Clinical efficacy and safety of etanercept versus sulfasalazine in patients with ankylosing spondylitis: a randomized, double-blind trial.
Author(s): Braun J, van der Horst-Bruinsma IE, Huang F, Burgos-Vargas R, Vlahos B, Koenig AS, Freundlich B
Affiliation(s): Rheumatology Medical Center, Ruhr District, Herne, Germany.
Publication date & source: 2011-06, Arthritis Rheum., 63(6):1543-51.
Publication type: Randomized Controlled Trial; Research Support, Non-U.S. Gov't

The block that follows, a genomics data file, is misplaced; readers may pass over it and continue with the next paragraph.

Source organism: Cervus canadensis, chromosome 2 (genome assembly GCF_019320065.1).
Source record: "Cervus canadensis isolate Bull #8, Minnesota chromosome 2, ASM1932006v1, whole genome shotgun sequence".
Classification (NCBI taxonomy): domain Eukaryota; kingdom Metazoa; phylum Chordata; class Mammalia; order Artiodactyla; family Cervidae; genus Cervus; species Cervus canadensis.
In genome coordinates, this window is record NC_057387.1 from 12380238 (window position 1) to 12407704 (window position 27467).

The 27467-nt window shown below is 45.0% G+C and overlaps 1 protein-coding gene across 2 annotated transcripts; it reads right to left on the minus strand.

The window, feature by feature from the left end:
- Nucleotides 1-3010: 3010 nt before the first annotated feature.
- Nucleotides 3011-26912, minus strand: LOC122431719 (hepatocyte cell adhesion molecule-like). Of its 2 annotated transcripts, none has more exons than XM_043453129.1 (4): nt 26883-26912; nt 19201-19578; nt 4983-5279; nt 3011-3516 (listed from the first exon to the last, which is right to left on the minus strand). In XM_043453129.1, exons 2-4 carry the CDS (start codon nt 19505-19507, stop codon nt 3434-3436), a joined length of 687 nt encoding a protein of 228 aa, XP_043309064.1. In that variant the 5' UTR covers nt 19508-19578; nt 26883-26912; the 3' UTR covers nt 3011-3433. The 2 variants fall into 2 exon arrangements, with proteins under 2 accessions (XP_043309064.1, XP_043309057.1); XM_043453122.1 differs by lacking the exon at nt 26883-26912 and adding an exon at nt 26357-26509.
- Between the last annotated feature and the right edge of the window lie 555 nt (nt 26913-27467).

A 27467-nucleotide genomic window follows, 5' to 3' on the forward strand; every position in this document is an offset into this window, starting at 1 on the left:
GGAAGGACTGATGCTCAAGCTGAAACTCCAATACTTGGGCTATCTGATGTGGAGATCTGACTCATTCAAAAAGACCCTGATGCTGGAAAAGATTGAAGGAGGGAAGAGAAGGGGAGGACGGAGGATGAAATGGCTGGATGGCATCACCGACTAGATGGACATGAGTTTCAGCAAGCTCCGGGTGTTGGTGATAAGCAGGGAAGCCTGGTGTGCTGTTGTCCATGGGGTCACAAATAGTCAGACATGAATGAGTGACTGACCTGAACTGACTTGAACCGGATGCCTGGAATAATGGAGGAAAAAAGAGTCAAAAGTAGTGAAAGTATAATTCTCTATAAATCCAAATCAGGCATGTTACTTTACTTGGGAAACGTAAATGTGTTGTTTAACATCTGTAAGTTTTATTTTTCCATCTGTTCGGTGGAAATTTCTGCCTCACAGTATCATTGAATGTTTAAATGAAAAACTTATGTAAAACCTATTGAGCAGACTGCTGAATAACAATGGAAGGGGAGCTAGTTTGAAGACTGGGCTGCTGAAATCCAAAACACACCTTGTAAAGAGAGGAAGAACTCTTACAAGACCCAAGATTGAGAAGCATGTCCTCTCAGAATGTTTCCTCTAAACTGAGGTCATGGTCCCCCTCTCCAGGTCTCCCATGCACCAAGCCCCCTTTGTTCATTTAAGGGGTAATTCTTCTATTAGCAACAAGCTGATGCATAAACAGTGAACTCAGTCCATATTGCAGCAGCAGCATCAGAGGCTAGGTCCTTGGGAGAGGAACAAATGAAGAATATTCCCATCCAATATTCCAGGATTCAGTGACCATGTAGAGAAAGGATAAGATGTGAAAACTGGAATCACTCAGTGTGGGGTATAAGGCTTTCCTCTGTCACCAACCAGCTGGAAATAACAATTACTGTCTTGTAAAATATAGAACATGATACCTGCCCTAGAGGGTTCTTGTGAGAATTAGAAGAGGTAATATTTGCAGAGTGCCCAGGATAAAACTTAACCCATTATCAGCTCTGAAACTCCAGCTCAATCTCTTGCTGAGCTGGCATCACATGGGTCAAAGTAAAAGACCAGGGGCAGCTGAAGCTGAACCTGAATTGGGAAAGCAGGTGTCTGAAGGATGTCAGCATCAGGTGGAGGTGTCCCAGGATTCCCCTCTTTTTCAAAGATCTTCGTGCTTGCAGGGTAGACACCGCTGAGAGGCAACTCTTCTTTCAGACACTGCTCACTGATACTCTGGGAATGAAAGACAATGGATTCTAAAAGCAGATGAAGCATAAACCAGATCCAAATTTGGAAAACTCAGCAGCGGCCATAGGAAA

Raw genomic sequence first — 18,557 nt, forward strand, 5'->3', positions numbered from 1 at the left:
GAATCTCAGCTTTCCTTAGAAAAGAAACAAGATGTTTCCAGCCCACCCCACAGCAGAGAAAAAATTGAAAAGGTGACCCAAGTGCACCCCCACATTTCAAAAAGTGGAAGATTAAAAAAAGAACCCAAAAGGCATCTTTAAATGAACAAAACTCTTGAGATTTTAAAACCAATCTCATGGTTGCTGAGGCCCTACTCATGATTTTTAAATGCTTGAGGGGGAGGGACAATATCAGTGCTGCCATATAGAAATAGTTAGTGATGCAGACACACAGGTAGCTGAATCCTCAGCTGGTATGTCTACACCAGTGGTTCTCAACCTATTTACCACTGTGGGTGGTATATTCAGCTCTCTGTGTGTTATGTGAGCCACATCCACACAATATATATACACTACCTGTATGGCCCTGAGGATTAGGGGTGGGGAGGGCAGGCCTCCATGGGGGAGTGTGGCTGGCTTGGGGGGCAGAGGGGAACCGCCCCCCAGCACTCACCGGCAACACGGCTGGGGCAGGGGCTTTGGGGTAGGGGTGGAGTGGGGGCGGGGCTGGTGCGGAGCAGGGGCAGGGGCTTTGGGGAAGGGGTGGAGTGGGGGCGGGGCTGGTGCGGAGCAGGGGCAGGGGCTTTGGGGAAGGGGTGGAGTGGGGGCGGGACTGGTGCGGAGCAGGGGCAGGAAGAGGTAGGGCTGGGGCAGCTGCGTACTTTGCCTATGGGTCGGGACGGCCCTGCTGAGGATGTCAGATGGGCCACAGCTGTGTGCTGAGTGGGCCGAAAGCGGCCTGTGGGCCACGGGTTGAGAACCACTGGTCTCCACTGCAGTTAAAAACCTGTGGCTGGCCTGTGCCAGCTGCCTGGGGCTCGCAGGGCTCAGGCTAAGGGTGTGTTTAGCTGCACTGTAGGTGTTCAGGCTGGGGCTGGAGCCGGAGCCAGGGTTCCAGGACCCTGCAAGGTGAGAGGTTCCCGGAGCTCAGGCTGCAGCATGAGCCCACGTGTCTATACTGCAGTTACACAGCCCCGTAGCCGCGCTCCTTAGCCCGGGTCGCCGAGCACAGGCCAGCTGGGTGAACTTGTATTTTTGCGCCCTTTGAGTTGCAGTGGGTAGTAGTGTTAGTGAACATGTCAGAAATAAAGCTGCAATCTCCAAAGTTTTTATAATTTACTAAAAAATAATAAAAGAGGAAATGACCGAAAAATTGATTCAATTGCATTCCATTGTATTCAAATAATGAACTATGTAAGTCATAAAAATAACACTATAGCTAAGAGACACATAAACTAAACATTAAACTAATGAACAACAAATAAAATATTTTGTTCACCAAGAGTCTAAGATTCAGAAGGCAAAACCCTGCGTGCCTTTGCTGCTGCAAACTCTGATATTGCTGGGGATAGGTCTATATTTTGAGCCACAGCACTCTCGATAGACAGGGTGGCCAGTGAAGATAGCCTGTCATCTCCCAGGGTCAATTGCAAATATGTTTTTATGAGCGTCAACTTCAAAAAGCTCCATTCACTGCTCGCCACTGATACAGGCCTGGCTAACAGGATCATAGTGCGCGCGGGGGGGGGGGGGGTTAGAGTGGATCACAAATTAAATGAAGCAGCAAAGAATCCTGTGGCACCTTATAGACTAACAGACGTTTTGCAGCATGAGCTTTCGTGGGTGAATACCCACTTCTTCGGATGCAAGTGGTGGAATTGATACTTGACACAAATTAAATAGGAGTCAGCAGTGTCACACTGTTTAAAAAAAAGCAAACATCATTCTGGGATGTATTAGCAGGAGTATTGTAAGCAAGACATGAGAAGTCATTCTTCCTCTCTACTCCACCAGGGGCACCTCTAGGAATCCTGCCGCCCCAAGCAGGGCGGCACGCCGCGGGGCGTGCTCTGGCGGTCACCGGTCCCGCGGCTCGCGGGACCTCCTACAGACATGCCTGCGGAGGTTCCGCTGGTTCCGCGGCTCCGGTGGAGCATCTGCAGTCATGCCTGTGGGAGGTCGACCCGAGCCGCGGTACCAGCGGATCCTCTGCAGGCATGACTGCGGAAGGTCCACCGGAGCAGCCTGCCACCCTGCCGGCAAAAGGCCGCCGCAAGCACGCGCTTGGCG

OBJECTIVE: Etanercept, a fully human tumor necrosis factor (TNF) receptor, is an effective treatment in patients with ankylosing spondylitis (AS). Sulfasalazine is frequently used for the treatment of both axial symptoms and peripheral symptoms of AS, and it has been the recommended therapy before the use of an anti-TNF agent when peripheral arthritis is present. Until now, no clinical trial has compared the efficacy and safety of a TNF blocker with that of sulfasalazine. This study was undertaken to compare the efficacy and safety of etanercept with that of sulfasalazine after 16 weeks of treatment in patients with axial and peripheral manifestations of AS. METHODS: In this randomized, double-blind study, patients received etanercept 50 mg once weekly (n=379) or sulfasalazine titrated to a maximum of 3 gm/day (n=187) for 16 weeks. The primary end point was the proportion of patients who achieved the Assessment of SpondyloArthritis international Society criteria for 20% improvement (ASAS20) at 16 weeks. Last observation carried forward was predefined for imputation of missing values. RESULTS: The mean age of the patients was 41 years, 74% were male, and the mean disease duration was 7.6 years. The proportion of ASAS20 responders at week 16 was greater among patients treated with etanercept compared with those treated with sulfasalazine (75.9% versus 52.9%; P<0.0001). As early as week 2 of treatment, etanercept was found to be more effective than sulfasalazine (P<0.0001) in ameliorating both the axial symptoms and peripheral manifestations. Serious adverse events rarely occurred, and the rate of serious adverse events did not differ between groups. CONCLUSION: In this population of patients with AS, etanercept was significantly more effective than sulfasalazine in improving the signs and symptoms of AS in the axial skeleton and peripheral joints. Copyright (c) 2011 by the American College of Rheumatology.